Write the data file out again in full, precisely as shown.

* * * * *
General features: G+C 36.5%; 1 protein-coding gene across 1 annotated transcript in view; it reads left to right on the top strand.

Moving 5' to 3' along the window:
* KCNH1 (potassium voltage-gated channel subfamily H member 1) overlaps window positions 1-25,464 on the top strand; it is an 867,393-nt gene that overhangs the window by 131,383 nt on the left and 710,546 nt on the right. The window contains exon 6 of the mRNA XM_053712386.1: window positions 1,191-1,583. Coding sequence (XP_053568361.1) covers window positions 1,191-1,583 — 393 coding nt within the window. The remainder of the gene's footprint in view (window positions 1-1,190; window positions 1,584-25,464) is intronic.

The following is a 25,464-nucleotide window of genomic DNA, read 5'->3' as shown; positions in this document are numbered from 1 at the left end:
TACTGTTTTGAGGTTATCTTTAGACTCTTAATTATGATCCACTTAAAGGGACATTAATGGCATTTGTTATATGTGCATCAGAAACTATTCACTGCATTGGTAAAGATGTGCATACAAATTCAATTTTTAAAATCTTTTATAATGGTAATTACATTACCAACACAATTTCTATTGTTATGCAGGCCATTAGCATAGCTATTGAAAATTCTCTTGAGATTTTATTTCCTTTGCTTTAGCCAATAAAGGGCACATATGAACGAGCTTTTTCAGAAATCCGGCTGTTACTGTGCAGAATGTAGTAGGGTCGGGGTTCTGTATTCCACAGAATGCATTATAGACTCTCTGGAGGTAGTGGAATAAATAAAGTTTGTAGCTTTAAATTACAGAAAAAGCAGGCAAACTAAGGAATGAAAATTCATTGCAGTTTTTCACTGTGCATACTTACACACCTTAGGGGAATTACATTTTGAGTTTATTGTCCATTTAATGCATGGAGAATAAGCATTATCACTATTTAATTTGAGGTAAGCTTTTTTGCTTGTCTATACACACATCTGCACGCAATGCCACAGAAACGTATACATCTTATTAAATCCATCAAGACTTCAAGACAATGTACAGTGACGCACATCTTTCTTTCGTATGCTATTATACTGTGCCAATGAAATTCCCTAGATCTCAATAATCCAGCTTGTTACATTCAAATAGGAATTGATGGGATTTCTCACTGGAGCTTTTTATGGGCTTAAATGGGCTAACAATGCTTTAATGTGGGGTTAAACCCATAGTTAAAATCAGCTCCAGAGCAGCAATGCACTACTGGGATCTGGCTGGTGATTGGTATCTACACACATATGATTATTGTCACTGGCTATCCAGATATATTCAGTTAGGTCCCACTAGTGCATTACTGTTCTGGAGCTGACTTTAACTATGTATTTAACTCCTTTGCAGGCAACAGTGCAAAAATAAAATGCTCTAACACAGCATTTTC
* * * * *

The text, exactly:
General features: G+C 36.5%; 1 protein-coding gene across 1 annotated transcript in view; it reads left to right on the top strand.

Moving 5' to 3' along the window:
* KCNH1 (potassium voltage-gated channel subfamily H member 1) overlaps window positions 1-25,464 on the top strand; it is an 867,393-nt gene that overhangs the window by 131,383 nt on the left and 710,546 nt on the right. The window contains exon 6 of the mRNA XM_053712386.1: window positions 1,191-1,583. Coding sequence (XP_053568361.1) covers window positions 1,191-1,583 — 393 coding nt within the window. The remainder of the gene's footprint in view (window positions 1-1,190; window positions 1,584-25,464) is intronic.

The following is a 25,464-nucleotide window of genomic DNA, read 5'->3' as shown; positions in this document are numbered from 1 at the left end:
TACTGTTTTGAGGTTATCTTTAGACTCTTAATTATGATCCACTTAAAGGGACATTAATGGCATTTGTTATATGTGCATCAGAAACTATTCACTGCATTGGTAAAGATGTGCATACAAATTCAATTTTTAAAATCTTTTATAATGGTAATTACATTACCAACACAATTTCTATTGTTATGCAGGCCATTAGCATAGCTATTGAAAATTCTCTTGAGATTTTATTTCCTTTGCTTTAGCCAATAAAGGGCACATATGAACGAGCTTTTTCAGAAATCCGGCTGTTACTGTGCAGAATGTAGTAGGGTCGGGGTTCTGTATTCCACAGAATGCATTATAGACTCTCTGGAGGTAGTGGAATAAATAAAGTTTGTAGCTTTAAATTACAGAAAAAGCAGGCAAACTAAGGAATGAAAATTCATTGCAGTTTTTCACTGTGCATACTTACACACCTTAGGGGAATTACATTTTGAGTTTATTGTCCATTTAATGCATGGAGAATAAGCATTATCACTATTTAATTTGAGGTAAGCTTTTTTGCTTGTCTATACACACATCTGCACGCAATGCCACAGAAACGTATACATCTTATTAAATCCATCAAGACTTCAAGACAATGTACAGTGACGCACATCTTTCTTTCGTATGCTATTATACTGTGCCAATGAAATTCCCTAGATCTCAATAATCCAGCTTGTTACATTCAAATAGGAATTGATGGGATTTCTCACTGGAGCTTTTTATGGGCTTAAATGGGCTAACAATGCTTTAATGTGGGGTTAAACCCATAGTTAAAATCAGCTCCAGAGCAGCAATGCACTACTGGGATCTGGCTGGTGATTGGTATCTACACACATATGATTATTGTCACTGGCTATCCAGATATATTCAGTTAGGTCCCACTAGTGCATTACTGTTCTGGAGCTGACTTTAACTATGTATTTAACTCCTTTGCAGGCAACAGTGCAAAAATAAAATGCTCTAACACAGCATTTTC